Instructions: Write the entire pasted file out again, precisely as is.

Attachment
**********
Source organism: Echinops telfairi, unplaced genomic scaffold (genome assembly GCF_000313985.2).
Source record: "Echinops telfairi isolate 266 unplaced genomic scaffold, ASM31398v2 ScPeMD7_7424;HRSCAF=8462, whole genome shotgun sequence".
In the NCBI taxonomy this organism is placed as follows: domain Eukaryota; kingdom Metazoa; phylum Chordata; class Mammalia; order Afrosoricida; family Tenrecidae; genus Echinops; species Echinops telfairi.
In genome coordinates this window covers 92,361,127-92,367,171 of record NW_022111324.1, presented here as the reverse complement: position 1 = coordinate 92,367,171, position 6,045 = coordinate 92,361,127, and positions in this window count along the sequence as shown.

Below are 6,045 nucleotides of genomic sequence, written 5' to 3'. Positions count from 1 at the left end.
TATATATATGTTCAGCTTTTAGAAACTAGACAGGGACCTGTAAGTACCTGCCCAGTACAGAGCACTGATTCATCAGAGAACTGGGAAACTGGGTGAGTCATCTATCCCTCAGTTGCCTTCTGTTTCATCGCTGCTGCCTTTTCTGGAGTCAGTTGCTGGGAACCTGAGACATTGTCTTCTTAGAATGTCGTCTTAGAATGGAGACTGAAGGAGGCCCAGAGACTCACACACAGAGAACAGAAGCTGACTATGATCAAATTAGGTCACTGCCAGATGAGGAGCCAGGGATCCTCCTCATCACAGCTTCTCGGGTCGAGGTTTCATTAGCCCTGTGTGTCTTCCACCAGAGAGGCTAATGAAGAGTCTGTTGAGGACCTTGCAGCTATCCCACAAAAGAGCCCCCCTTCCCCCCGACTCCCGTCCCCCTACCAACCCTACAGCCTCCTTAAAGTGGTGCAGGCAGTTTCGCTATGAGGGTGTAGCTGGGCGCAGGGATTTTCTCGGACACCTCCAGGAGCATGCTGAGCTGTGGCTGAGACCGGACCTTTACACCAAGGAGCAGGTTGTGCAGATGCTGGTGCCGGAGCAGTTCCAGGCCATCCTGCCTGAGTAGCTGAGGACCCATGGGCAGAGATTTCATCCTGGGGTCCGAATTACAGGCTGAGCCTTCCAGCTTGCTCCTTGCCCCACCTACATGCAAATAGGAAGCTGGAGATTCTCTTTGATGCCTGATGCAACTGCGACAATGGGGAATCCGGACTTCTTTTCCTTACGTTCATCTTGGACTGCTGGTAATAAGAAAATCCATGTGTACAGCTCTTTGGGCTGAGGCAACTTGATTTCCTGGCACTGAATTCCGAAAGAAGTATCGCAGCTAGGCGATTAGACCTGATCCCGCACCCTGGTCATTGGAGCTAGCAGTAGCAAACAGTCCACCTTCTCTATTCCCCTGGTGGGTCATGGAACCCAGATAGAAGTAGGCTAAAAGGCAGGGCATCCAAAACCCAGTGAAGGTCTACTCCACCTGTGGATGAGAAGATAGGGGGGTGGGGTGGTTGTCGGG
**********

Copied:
Source organism: Echinops telfairi, unplaced genomic scaffold (genome assembly GCF_000313985.2).
Source record: "Echinops telfairi isolate 266 unplaced genomic scaffold, ASM31398v2 ScPeMD7_7424;HRSCAF=8462, whole genome shotgun sequence".
In the NCBI taxonomy this organism is placed as follows: domain Eukaryota; kingdom Metazoa; phylum Chordata; class Mammalia; order Afrosoricida; family Tenrecidae; genus Echinops; species Echinops telfairi.
In genome coordinates this window covers 92,361,127-92,367,171 of record NW_022111324.1, presented here as the reverse complement: position 1 = coordinate 92,367,171, position 6,045 = coordinate 92,361,127, and positions in this window count along the sequence as shown.

Below are 6,045 nucleotides of genomic sequence, written 5' to 3'. Positions count from 1 at the left end.
TATATATATGTTCAGCTTTTAGAAACTAGACAGGGACCTGTAAGTACCTGCCCAGTACAGAGCACTGATTCATCAGAGAACTGGGAAACTGGGTGAGTCATCTATCCCTCAGTTGCCTTCTGTTTCATCGCTGCTGCCTTTTCTGGAGTCAGTTGCTGGGAACCTGAGACATTGTCTTCTTAGAATGTCGTCTTAGAATGGAGACTGAAGGAGGCCCAGAGACTCACACACAGAGAACAGAAGCTGACTATGATCAAATTAGGTCACTGCCAGATGAGGAGCCAGGGATCCTCCTCATCACAGCTTCTCGGGTCGAGGTTTCATTAGCCCTGTGTGTCTTCCACCAGAGAGGCTAATGAAGAGTCTGTTGAGGACCTTGCAGCTATCCCACAAAAGAGCCCCCCTTCCCCCCGACTCCCGTCCCCCTACCAACCCTACAGCCTCCTTAAAGTGGTGCAGGCAGTTTCGCTATGAGGGTGTAGCTGGGCGCAGGGATTTTCTCGGACACCTCCAGGAGCATGCTGAGCTGTGGCTGAGACCGGACCTTTACACCAAGGAGCAGGTTGTGCAGATGCTGGTGCCGGAGCAGTTCCAGGCCATCCTGCCTGAGTAGCTGAGGACCCATGGGCAGAGATTTCATCCTGGGGTCCGAATTACAGGCTGAGCCTTCCAGCTTGCTCCTTGCCCCACCTACATGCAAATAGGAAGCTGGAGATTCTCTTTGATGCCTGATGCAACTGCGACAATGGGGAATCCGGACTTCTTTTCCTTACGTTCATCTTGGACTGCTGGTAATAAGAAAATCCATGTGTACAGCTCTTTGGGCTGAGGCAACTTGATTTCCTGGCACTGAATTCCGAAAGAAGTATCGCAGCTAGGCGATTAGACCTGATCCCGCACCCTGGTCATTGGAGCTAGCAGTAGCAAACAGTCCACCTTCTCTATTCCCCTGGTGGGTCATGGAACCCAGATAGAAGTAGGCTAAAAGGCAGGGCATCCAAAACCCAGTGAAGGTCTACTCCACCTGTGGATGAGAAGATAGGGGGGTGGGGTGGTTGTCGGG